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Fidelity and breeding probability related to population density and individual quality in black brent geese Branta bernicla nigricans

TitleFidelity and breeding probability related to population density and individual quality in black brent geese Branta bernicla nigricans
Publication TypeJournal Article
Year of Publication2008
AuthorsSedinger, JS, Chelgren, ND, Ward, DH, Lindberg, MS
JournalJournal of Animal Ecology
Volume77
Pagination702–712
Abstract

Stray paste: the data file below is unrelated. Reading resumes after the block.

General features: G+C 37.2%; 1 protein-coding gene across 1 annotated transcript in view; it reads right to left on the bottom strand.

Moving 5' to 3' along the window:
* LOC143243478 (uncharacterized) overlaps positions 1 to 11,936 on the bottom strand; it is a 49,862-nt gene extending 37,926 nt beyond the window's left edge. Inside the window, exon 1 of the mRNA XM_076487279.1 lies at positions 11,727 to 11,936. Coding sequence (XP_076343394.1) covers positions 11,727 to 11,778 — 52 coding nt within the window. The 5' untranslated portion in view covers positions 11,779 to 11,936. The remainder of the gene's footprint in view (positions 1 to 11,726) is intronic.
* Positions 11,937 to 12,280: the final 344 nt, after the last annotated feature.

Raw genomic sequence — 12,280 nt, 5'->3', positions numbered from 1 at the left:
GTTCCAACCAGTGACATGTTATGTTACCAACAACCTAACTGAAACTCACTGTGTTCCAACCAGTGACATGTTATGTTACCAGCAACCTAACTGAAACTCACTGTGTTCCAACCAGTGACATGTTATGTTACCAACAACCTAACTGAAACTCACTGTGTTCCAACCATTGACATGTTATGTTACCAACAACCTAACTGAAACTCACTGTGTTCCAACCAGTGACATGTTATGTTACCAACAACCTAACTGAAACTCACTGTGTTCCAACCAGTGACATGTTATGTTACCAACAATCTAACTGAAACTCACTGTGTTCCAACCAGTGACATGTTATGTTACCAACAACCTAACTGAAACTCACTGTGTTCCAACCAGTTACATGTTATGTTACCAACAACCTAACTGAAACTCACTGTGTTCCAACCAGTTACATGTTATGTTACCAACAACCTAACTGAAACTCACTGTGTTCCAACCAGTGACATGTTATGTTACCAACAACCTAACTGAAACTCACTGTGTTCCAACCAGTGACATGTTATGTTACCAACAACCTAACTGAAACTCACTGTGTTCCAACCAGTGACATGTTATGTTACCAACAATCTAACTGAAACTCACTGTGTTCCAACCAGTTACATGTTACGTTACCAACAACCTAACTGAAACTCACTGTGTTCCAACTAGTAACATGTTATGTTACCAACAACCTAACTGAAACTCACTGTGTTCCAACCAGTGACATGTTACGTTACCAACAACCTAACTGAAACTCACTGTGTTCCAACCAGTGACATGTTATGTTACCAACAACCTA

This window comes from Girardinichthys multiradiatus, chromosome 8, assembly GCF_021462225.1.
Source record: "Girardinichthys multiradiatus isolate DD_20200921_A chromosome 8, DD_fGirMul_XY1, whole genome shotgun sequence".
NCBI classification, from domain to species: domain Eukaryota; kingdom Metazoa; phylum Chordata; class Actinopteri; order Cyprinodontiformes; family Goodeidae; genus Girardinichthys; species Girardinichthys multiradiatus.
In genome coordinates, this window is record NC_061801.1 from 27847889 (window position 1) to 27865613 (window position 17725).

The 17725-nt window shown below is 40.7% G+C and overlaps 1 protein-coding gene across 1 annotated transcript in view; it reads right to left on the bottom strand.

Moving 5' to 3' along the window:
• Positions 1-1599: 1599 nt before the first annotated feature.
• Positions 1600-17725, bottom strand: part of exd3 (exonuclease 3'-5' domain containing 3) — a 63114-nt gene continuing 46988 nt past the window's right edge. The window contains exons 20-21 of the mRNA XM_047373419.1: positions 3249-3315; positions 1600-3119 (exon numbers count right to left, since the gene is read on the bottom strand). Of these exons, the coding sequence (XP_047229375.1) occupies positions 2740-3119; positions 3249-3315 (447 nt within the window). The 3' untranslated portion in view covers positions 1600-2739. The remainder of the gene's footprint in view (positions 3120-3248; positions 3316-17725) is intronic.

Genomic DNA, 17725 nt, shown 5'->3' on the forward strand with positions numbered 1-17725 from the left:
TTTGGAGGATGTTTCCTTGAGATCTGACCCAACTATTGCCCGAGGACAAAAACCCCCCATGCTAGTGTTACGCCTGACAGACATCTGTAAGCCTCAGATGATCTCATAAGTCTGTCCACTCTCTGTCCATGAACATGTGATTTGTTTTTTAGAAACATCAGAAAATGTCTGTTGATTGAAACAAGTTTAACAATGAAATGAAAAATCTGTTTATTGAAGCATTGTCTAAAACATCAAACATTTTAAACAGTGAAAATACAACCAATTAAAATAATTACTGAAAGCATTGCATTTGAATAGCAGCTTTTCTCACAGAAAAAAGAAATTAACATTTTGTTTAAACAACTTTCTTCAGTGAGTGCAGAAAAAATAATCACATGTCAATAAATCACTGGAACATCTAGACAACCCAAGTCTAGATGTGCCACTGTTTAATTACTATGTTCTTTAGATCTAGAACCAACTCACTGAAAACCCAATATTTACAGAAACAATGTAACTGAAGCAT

1.Patterns of temporary emigration (associated with non-breeding) are important components ofvariation in individual quality. Permanent emigration from the natal area has important implicationsfor both individual fitness and local population dynamics.2.We estimated both permanent and temporary emigration of black brent geese (Branta berniclanigricansLawrence) from the Tutakoke River colony, using observations of marked brentgeese on breeding and wintering areas, and recoveries of ringed individuals by hunters. We used thelikelihood developed by Lindberg, Kendall, Hines & Anderson 2001 (Combining band recoverydata and Pollock’s robust design to model temporary and permanent emigration.Biometrics,57,273–281) to assess hypotheses and estimate parameters.3.Temporary emigration (the converse of breeding) varied among age classes up to age 5, anddiffered between individuals that bred in the previous years vs. those that did not. Consistent withthe hypothesis of variation in individual quality, individuals with a higher probability of breedingin one year also had a higher probability of breeding the next year.4.Natal fidelity of females ranged from 0·70 ± 0·07–0·96 ± 0·18 and averaged 0·83. In contrast toLindberget al. (1998), we did not detect a relationship between fidelity and local populationdensity. Natal fidelity was negatively correlated with first-year survival, suggesting that competitionamong individuals of the same age for breeding territories influenced dispersal. Once femalesnested at the Tutakoke River, colony breeding fidelity was 1·0.5.Our analyses show substantial variation in individual quality associated with fitness, whichother analyses suggest is strongly influenced by early environment. Our analyses also suggestsubstantial interchange among breeding colonies of brent geese, as first shown by Lindberget al.(1998).

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